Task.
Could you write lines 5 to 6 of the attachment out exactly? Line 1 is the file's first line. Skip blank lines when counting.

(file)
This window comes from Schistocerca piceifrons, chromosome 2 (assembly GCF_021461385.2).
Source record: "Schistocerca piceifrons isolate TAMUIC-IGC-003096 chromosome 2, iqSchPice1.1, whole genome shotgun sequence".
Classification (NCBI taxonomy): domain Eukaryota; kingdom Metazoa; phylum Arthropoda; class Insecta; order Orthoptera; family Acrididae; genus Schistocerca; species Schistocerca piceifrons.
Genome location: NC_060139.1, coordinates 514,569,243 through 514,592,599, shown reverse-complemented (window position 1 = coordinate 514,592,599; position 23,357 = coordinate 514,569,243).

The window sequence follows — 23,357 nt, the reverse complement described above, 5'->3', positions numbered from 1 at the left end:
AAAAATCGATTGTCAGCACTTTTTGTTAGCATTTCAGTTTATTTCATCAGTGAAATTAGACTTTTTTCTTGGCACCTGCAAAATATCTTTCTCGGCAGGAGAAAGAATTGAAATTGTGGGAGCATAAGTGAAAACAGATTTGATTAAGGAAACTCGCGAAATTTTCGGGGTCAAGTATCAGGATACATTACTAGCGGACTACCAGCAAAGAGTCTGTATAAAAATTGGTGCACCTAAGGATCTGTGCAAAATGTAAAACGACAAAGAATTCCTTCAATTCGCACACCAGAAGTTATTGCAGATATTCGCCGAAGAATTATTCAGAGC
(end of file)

The window sequence follows — 23,357 nt, the reverse complement described above, 5'->3', positions numbered from 1 at the left end:
AAAAATCGATTGTCAGCACTTTTTGTTAGCATTTCAGTTTATTTCATCAGTGAAATTAGACTTTTTTCTTGGCACCTGCAAAATATCTTTCTCGGCAGGAGAAAGAATTGAAATTGTGGGAGCATAAGTGAAAACAGATTTGATTAAGGAAACTCGCGAAATTTTCGGGGTCAAGTATCAGGATACATTACTAGCGGACTACCAGCAAAGAGTCTGTATAAAAATTGGTGCACCTAAGGATCTGTGCAAAATGTAAAACGACAAAGAATTCCTTCAATTCGCACACCAGAAGTTATTGCAGATATTCGCCGAAGAATTATTCAGAGC